The legal structure of an EIS fund is such that the ‘fund’ isn’t in fact a legal entity but a figurative or marketing term used for the portfolio of investments structure seen in EIS.
In order to qualify for EIS tax relief an investor must possess ownership of the shares in the company in which it invests, investment cannot be pooled (via a separate legal entity such as a fund) with other investors. The ‘fund’ is typically structured with: (i) a discretionary fund manager making the investment decisions; (ii) a custodian to safeguard and administer the assets of the ‘fund’; and (iii) a nominee, a non-trading subsidiary of the custodian, holding the legal title to the shares in the investee companies on behalf of the investor.
The custody agreement can either be between the manager and custodian where the investor gives the manager permission to enter into the agreement on his or her behalf, or the custody agreement can be a direct agreement between custodian and the investor. In practice, it is simpler for the agreement to be between custodian and manager to better reflect the contractual agreements and avoid the need for multiple signatures, and it means the investor remains the regulated client of the fund manager. This is the arrangement we will focus on for the purposes of this brief. The investor will need to see a copy of the custody agreement in both scenarios.
The custodian acts behind the scenes, receiving instructions and providing notices to the manager. When an investor chooses to invest, they will transfer their investment amount to the custodian and funds will be held until the manager instructs the custodian to invest. The custodian will arrange for the funds to be moved to the investee companies and the nominee will sign the legal documents, becoming the legal owner of the shares on behalf of the investor. Share certificates will be held and reported on to the FCA by the custodian. Any rights or votes attributable to the shares will be sent to the nominee as legal owner. The custodian will pass these onto the manager and will not act unless instructed to do so by the fund manager. The custodian will also typically assist with EIS3 certificates, managing the completion and signing of the forms and getting the original certificate to the investor.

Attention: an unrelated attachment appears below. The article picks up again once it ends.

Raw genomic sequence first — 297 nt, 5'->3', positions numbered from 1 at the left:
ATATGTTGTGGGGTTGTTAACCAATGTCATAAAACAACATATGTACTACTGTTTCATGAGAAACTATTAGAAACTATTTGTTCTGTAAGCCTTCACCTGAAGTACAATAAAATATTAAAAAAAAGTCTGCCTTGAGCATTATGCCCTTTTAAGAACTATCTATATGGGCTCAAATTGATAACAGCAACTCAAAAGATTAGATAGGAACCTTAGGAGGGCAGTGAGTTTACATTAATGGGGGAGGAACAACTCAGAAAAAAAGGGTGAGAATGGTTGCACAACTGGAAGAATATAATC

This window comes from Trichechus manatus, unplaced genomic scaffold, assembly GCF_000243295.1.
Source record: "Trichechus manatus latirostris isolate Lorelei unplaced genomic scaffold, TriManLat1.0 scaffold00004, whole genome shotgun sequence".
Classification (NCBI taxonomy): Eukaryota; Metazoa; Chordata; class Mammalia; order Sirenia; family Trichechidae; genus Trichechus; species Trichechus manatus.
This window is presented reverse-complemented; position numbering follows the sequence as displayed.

Investors do not generally interact with the custodian, allowing the manager to provide a one-stop service to its Investors. Communications and reporting for the EIS fund will be provided by the custodian but will usually be white-labelled.
The FCA regulations governing the role of custodian and nominee are covered in client money and client asset rules (CASS) and conduct of business rules (COBS). The safeguarding of client money and client assets is high on the FCA’s list of priorities and therefore choosing a firm to carry out this function for your fund is key to successful operations and compliance.
To speak to Mainspring about custody and nominee services, please contact Natasha Head email@example.com or call +44 (0)7740 988170.